Air & Environment Management
Air in the atmosphere is a reserve of oxygen and carbon dioxide without which survival of plants and animals are not possible. The other gases in the atmosphere perform vital functions that maintain living environment in balance.
Human activities can release substances into the air, some of which can cause problems for humans, plants, and animals. The exhaust from burning fuels in automobiles, homes, and industries is a major source of pollution in the air.
Among these sources, exhaust from industries remains a major concern. The U.S., with over 8,000 power plants out of more than 50,000 worldwide, accounts for about 25 percent of that total or 2.8 billion tons. Cement industry contributes about 5% of global carbon dioxide emissions, emitting nearly 900kg of CO2 for every 1000kg of cement produced. Petrochemical industry accounts for about 16% CO2 emissions.
Air pollution from these industries and other stationary sources emits huge amounts of green house gases which cause serious complications of global warming. This results in climate change. Climate change will have a significant impact in many areas. So air and environment management is the need of the hour.
To overcome these, emission standards are set which specify limits to the amount of pollutants that can be released into the environment. Many emissions standards focus on regulating pollutants released by automobiles (motor cars) and other powered vehicles but they can also regulate emissions from industry, power plants, small equipment such as lawn mowers and diesel generators.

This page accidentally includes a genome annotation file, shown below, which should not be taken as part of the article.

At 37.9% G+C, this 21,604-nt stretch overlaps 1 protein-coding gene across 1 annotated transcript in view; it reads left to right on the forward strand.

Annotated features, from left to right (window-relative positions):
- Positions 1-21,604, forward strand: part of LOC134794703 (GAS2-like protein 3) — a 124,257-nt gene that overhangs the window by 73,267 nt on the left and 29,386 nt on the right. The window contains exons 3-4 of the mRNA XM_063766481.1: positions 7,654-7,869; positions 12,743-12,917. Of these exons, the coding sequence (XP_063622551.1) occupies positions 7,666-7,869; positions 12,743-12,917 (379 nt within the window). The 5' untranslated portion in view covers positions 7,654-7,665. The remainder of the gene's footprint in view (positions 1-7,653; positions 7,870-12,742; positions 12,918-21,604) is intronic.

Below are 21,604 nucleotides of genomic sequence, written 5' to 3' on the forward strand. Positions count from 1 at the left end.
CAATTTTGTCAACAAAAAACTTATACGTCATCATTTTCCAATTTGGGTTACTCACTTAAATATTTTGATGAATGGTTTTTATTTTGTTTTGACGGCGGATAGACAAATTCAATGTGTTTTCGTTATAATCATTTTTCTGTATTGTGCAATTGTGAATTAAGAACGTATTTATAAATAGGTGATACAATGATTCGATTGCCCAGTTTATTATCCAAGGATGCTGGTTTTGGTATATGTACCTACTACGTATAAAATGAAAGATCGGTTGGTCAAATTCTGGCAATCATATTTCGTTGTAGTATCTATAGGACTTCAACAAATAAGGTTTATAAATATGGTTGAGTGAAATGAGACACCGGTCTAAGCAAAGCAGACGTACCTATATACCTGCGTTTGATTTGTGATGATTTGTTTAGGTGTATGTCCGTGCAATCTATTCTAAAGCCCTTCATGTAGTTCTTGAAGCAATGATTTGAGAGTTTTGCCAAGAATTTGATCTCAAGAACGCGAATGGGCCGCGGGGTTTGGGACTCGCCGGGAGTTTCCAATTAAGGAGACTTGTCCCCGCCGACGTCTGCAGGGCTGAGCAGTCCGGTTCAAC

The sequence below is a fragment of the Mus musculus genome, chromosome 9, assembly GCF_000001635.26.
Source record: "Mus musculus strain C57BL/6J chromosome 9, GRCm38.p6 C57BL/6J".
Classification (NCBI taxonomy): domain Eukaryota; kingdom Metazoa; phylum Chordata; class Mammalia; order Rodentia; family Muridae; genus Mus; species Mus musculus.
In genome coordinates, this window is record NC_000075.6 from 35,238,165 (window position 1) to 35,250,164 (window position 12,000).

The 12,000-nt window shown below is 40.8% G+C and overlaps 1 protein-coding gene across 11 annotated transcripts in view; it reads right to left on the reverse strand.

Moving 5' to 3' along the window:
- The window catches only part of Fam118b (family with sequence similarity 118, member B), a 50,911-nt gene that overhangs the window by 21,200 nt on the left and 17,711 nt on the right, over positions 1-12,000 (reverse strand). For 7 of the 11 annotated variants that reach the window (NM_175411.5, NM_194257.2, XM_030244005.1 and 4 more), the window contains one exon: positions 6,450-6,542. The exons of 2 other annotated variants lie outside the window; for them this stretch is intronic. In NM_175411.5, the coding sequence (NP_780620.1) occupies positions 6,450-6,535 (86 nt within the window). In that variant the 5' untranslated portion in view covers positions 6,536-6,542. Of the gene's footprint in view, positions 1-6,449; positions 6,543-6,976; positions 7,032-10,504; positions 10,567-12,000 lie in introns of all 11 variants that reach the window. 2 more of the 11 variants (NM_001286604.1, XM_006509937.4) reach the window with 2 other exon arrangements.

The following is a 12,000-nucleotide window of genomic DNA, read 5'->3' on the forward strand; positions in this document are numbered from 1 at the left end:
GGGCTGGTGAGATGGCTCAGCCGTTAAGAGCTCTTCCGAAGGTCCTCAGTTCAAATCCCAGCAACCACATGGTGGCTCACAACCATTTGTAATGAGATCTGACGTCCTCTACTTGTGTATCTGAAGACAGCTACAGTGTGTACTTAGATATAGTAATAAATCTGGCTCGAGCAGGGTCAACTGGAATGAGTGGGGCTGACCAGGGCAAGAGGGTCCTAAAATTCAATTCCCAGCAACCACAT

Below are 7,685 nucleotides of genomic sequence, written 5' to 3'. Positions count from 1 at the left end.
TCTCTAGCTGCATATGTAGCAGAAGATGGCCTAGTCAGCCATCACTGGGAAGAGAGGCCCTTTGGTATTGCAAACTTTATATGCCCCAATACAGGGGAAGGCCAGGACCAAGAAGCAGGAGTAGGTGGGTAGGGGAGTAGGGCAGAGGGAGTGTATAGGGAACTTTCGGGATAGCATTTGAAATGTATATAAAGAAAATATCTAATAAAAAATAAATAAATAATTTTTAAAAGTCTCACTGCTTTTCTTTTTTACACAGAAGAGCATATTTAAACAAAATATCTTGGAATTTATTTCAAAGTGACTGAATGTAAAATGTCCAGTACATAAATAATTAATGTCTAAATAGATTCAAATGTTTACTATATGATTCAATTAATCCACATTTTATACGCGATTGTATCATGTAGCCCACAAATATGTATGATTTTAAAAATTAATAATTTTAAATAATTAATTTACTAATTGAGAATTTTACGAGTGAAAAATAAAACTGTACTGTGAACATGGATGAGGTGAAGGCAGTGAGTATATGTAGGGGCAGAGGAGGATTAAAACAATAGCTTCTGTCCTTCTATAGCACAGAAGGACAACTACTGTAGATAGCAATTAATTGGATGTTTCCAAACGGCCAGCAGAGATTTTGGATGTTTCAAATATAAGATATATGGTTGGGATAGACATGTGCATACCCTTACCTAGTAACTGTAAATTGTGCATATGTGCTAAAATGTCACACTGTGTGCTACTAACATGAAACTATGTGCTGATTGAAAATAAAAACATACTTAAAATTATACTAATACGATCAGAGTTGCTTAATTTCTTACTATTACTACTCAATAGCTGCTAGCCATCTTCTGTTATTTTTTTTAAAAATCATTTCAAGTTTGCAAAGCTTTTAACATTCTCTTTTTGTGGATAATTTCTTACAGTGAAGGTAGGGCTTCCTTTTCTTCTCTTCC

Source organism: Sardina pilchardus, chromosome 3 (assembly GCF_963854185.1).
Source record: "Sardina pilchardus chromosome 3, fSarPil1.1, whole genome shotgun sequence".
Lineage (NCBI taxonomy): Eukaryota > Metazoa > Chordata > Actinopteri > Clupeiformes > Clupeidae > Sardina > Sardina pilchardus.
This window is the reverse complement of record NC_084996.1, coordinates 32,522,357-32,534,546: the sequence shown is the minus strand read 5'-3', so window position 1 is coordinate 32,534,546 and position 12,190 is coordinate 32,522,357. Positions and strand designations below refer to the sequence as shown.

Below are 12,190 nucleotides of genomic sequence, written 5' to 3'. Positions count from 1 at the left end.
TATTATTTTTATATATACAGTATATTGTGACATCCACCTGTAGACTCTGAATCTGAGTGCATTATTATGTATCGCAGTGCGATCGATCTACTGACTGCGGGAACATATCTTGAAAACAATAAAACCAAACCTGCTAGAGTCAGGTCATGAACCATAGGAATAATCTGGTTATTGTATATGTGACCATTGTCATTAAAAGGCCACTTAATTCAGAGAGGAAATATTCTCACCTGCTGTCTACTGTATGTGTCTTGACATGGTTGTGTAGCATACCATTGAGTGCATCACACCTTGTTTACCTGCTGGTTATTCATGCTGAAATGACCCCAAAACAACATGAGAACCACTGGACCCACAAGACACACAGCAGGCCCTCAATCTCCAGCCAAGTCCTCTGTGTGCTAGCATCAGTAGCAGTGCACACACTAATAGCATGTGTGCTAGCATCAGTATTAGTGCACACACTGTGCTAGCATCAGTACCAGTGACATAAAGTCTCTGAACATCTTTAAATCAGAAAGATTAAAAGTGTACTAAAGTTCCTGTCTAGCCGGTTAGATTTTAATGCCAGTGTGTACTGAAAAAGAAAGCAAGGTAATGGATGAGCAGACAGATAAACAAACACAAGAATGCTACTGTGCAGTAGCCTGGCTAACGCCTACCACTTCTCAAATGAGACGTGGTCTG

Indoor air quality management
Indoor air quality is a major concern to businesses, building managers, tenants, and employees because it can impact the health, comfort, well being, and productivity of building occupants.
Most Americans spend up to 90% of their time indoors and many spend most of their working hours in an office environment. Studies conducted by the U.S. Environmental Protection Agency (EPA) and others show that indoor environments sometimes can have levels of pollutants that are actually higher than levels found outside.
Pollutants in our indoor environment can increase the risk of illness. Several studies by EPA, states, and independent scientific panels have consistently ranked indoor air pollution as an important environmental health problem. While most buildings do not have severe indoor air quality problems, even well-run buildings can sometimes experience episodes of poor indoor air quality.
Poor indoor air may cost the nation tens of billions of dollars each year in lost productivity and medical care.Air pollution monitoring, prevention and control
- The total global air pollution mitigation market was worth $59.3 billion in 2006 and will reach $83.5 billion in 2007. By 2012, the global market will be worth over $138 billion, a compound annual growth rate (CAGR) of 10.6%.
- Air pollution prevention was by far the largest market sector throughout the forecast period. In 2007 the market will be worth almost $46 billion and will reach $75.9 billion by the end of 2012, a CAGR of 10.6%.
- Air pollution control will be the fastest growing market throughout the forecast period. At a CAGR of 13.9% its value will reach $36.2 billion by 2012.
Air pollution monitoring market
With the decision of the US Environmental Protection Agency to reclassify carbon dioxide - CO2 - as an air pollutant, air pollution monitoring market gains significance.
- The biggest market increase will be in ambient measurement;
- The Middle East is expected to see an increase in the air pollution market, due to investments in petrochemical plants, air pollution monitoring and process analysers; Power is the largest market for air pollution monitoring;